How big should a smartphone be?
Now is the opportunity when all the amateur comedians in the audience can throw out their punch lines.
All done? Good. The correct answer is, “That depends.” And increasingly, the market is responding, “Bigger than my last phone, please.”
You can actually follow the trends in smartphone size with a wonderful new online visualization tool called Mobile Device Size, which lets you see images of smartphones (old and new) proportionally sized next to one another. I put together this selection of flagship phones, old and new, from a variety of vendors. The resulting image makes a striking point about just how conservative Apple has become in its design decisions around the iPhone.
That image is almost impossible to decipher on the page here, so I encourage you to go and look at the original. (I’ll wait.) Meanwhile, we can continue the discussion using this slightly modified two-row version, which is easier to decode on this page.
At the far left on the top row are the iPhone 4 and iPhone 5S, which look puny compared to everything else in this lineup. The iPhone 6, which occupies the third slot on the same row, is just catching up in size to flagship phones like the Google Nexus 5 (from LG) and Nokia’s Lumia 930 (the international version of the Verizon-only Lumia Icon.
Top-of-the-line Android devices like the Samsung Galaxy S5 and the HTC One M8 are still bigger than average. And the iPhone 6 Plus, which is positively ginormous (a word I read over and over in tweets and reviews of this new device), is a mainstream phablet, tucked between the Samsung Galaxy Note 4 and the Lumia 1520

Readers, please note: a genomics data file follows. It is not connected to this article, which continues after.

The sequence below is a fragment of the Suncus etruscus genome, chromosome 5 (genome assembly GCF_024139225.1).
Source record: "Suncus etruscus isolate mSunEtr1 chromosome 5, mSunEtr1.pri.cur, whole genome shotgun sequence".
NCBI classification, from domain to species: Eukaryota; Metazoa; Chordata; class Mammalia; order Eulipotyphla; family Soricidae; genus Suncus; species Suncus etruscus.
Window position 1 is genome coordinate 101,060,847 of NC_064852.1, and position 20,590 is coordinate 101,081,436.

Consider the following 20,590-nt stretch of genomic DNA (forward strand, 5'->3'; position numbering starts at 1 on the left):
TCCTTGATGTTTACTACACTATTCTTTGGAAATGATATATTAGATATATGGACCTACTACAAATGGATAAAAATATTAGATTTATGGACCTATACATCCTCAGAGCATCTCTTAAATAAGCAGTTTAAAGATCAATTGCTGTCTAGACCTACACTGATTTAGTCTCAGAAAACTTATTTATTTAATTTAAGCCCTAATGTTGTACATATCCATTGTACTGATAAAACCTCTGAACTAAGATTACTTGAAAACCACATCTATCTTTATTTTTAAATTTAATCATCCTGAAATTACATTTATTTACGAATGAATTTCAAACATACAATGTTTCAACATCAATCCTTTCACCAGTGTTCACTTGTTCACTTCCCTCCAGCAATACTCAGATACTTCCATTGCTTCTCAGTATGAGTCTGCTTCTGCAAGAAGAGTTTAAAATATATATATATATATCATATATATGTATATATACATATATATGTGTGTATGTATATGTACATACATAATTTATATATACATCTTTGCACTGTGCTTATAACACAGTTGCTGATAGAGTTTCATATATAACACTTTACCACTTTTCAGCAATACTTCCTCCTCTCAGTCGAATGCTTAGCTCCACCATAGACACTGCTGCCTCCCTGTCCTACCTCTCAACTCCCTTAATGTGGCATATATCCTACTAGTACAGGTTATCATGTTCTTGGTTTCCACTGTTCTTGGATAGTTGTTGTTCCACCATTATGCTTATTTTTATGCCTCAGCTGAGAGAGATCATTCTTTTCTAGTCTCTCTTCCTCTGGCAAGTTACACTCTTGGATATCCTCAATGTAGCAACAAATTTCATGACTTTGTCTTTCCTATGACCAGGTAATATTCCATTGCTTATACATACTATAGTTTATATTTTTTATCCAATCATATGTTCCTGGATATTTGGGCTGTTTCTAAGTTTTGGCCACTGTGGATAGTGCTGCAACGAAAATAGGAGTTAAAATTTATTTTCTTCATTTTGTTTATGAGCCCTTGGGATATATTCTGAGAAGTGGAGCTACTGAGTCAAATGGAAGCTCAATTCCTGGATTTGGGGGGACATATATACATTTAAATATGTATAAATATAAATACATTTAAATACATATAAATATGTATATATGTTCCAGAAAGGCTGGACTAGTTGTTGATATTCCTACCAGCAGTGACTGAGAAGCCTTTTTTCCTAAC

Only a year ago, Apple was bragging that the 4-inch Retina display on the iPhone 5S was “just right.”
Today the only Apple customers who can get a device that small are bargain hunters willing to settle for last year’s model, with none of the new hardware features of the iPhone 6.
The lesson of the market is clear: The more time we spend staring at smartphones, the more we discover that bigger is better, at least to a point. There’s more room for data, and the bigger display is easier on the eyes.
The biggest complaint I hear about the new iPhones is from the most fervent iPhone fans, like Slate’s technology editor Will Oremus, who long ago learned to operate their phone in “one-hand mode.”
I’ll pause here once again for your easy punch lines. Go ahead, get it out of your system.
You’re done? Good.
This iPhone 5S television ad from 2013, starring Jeff Daniels, praises the iPhone 5S because you can use it with one thumb (“a dazzling display of common sense”). It was a whopping 4 inches, compared to the 3.5 inches of earlier models.
Apple has added a clever mode to the new 6-series iPhones to help make that mode of operation easier, but at some point the laws of physics take over and your thumb just won’t stretch far enough.
An entire generation of iPhone early adopters learned to take advantage of those small screens by cupping the device in one hand and using one thumb to do everything. It’s not unlike the early BlackBerry users who actually would develop carpal tunnel syndrome from their two-thumb typing skills.
Apple has clearly placed a very large stack of chips on the Bigger option, and you bet against them at your own peril. If you’re an expert at one-handed iPhone operation, it is a matter of two years, tops, before people start looking at you with the same bemused expression they give someone who whips out an old-school BlackBerry in 2014.